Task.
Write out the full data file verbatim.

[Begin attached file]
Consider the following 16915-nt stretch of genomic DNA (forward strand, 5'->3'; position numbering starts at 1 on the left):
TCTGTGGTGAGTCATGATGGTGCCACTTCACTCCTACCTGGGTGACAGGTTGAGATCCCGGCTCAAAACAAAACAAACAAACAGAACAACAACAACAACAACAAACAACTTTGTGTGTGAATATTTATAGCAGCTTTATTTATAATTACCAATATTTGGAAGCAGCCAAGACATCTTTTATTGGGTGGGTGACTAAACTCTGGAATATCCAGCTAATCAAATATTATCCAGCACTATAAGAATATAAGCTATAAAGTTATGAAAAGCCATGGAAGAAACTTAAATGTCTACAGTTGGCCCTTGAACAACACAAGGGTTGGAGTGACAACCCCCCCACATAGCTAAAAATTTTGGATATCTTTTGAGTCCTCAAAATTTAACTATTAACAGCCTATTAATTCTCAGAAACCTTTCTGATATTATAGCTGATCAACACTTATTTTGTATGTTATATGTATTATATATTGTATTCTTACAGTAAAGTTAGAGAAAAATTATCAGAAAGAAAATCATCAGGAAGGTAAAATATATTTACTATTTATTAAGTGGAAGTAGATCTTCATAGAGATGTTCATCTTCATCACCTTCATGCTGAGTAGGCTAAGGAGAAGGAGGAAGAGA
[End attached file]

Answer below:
Consider the following 16915-nt stretch of genomic DNA (forward strand, 5'->3'; position numbering starts at 1 on the left):
TCTGTGGTGAGTCATGATGGTGCCACTTCACTCCTACCTGGGTGACAGGTTGAGATCCCGGCTCAAAACAAAACAAACAAACAGAACAACAACAACAACAACAAACAACTTTGTGTGTGAATATTTATAGCAGCTTTATTTATAATTACCAATATTTGGAAGCAGCCAAGACATCTTTTATTGGGTGGGTGACTAAACTCTGGAATATCCAGCTAATCAAATATTATCCAGCACTATAAGAATATAAGCTATAAAGTTATGAAAAGCCATGGAAGAAACTTAAATGTCTACAGTTGGCCCTTGAACAACACAAGGGTTGGAGTGACAACCCCCCCACATAGCTAAAAATTTTGGATATCTTTTGAGTCCTCAAAATTTAACTATTAACAGCCTATTAATTCTCAGAAACCTTTCTGATATTATAGCTGATCAACACTTATTTTGTATGTTATATGTATTATATATTGTATTCTTACAGTAAAGTTAGAGAAAAATTATCAGAAAGAAAATCATCAGGAAGGTAAAATATATTTACTATTTATTAAGTGGAAGTAGATCTTCATAGAGATGTTCATCTTCATCACCTTCATGCTGAGTAGGCTAAGGAGAAGGAGGAAGAGA